I’ve begun a series based on the book Malicious Intent: A Writer’s Guide to How Murderers, Robbers, Rapists, and Other Criminal Think by Sean Mactire to help novelists create better, more believable antagonists. Today’s discussion centers around the definition of the two major categories of violent criminals: psychotic and psychopath. Both categories refer to someone who is mentally ill. There are differences, though.
Psychotics are legally insane and make up only a small portion of violent criminals. Psychotics are out of touch with reality, and often hear voices or see visions or both. Their madness has led them to commit murder. Think of Norman Bates from Psycho. These are the criminals who, if they’re caught and diagnosed properly, end up in psychiatric hospitals.
Psychopaths, or sociopaths, are in touch with reality and are not legally insane. They know right from wrong, and they are aware that their criminal behavior is wrong, yet they consciously choose to follow an evil path. They lack a conscience and couldn’t care less about the harm they do. Their crimes are, at times, regarded as sport. They commit their crimes without guilt or remorse. These criminals, if they’re caught and convicted, end up in prisons.
They both feel a “hunger” — they feed on the fear of their victims, the power they derive from their acts, and the pleasure (often sexual) that their acts provide. I’m not talking about the teen-ager who engages in petty theft to fuel a drug problem, although in that case, the youth in question could easily escalate into something more serious. This “hunger” is applied to the population of criminals who engage in violent acts.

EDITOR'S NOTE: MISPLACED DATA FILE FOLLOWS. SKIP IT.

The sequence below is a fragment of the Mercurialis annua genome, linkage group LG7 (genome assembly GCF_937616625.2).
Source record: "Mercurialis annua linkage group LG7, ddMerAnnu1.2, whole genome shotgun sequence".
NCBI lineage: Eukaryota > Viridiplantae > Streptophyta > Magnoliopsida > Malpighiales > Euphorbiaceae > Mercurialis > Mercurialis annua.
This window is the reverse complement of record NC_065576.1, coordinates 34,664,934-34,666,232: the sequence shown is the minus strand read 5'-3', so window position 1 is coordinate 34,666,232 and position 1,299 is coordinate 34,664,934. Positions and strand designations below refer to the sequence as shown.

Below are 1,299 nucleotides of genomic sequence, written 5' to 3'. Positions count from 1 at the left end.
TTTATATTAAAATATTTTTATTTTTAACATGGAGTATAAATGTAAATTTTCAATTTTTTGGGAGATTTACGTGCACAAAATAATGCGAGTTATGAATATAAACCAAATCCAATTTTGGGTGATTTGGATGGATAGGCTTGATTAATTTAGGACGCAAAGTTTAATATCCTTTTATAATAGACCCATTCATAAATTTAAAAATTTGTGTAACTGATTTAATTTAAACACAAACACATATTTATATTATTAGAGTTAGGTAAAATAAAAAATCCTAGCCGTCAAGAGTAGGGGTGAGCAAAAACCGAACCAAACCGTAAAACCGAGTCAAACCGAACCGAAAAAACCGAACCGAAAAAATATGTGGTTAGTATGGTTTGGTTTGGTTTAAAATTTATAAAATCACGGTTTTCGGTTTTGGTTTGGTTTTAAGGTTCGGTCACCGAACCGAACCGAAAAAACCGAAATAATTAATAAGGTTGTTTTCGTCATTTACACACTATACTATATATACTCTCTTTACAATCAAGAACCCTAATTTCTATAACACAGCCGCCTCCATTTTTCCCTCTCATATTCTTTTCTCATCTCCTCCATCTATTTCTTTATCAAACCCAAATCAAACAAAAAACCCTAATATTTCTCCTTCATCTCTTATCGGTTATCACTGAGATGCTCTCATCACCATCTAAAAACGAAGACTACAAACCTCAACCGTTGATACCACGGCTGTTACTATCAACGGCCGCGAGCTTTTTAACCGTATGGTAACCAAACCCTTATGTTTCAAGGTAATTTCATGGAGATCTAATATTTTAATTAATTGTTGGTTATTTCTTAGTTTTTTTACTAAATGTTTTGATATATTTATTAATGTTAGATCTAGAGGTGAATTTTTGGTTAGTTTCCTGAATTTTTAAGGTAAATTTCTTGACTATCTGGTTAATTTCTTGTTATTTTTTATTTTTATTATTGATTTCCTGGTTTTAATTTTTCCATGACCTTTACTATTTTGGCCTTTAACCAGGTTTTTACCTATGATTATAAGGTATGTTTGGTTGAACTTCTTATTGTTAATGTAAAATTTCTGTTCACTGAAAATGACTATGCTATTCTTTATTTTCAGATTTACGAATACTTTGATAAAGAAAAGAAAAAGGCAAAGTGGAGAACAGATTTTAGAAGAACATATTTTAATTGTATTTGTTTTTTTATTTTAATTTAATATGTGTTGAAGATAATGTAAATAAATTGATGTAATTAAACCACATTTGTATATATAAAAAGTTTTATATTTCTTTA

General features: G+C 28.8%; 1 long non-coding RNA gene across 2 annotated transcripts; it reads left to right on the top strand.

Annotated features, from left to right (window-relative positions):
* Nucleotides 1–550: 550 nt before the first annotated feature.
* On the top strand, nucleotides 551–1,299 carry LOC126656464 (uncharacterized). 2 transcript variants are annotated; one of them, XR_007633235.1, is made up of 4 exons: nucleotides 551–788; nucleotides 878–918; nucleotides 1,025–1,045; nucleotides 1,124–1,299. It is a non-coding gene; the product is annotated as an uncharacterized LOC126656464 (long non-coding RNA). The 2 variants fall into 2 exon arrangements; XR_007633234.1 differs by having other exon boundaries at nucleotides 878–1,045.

I like how Mactire sums it up: they have a “constant desire to be childishly self-indulgent. A criminal wishes to do whatever he/she pleases with nothing but contempt and total disregard for the rights and feelings of others. The criminal always, like a child, wants something for nothing…he is totally subjective. In short, a criminal is nothing more than a ruthless adult who never stops behaving like a child.”
Applying this to antagonists is simple. If your bad guy is psychotic, he’s hearing voices that urge him to murder. I’ve never tried to put one of these guys in a novel, but you have to be careful so it comes across as realistic, not melodramatic or comedic.
If your bad guy is a psychopath, he’s a guy who doesn’t care about anybody but himself. He feels no guilt for killing someone, or the hurt he causes family members, or the impact such losses have on society. These baddies are easier to write than the first because they know the difference between right and wrong, they just don’t care. The more “normal” you make this guy look in his day-to-day life, the scarier he is because he’s indistinguishable from the rest of society. Sometimes these guys began life with a conscience, but sear it through repeated acts of violence, thereby making themselves into a sociopath, and that’s something you can work with in a novel: showing his degeneration.
Then again, your bad guy doesn’t have to be psychotic or psychopathic. He could be a sane, functional member of society who snaps in a moment of anger or frustration and kills someone. But he isn’t the type of guy to kill again–once was a fluke, and he’d probably feel guilty about his actions after the passion of the moment settles. These are the guys who have been pushed just a little too far by the nagging wife or disrespectful teen and they lash out with a fist or a handy machete. So he might not be the best antagonist for a story. He’s easily caught and unlikely to reoffend.
No matter what type of antagonist you create, give him some redeeming quality to make him “human.” Darth Vader had a soft spot for his son. Gollum responded to kindness. Skar (from The Lion King) enjoyed music. If your antagonist is totally evil, then he doesn’t seem real to the reader. So have fun creating a deliciously evil bad guy, but find some good trait to temper the badness.
In my next post, I’ll discuss the five categories of murder as listed by the FBI.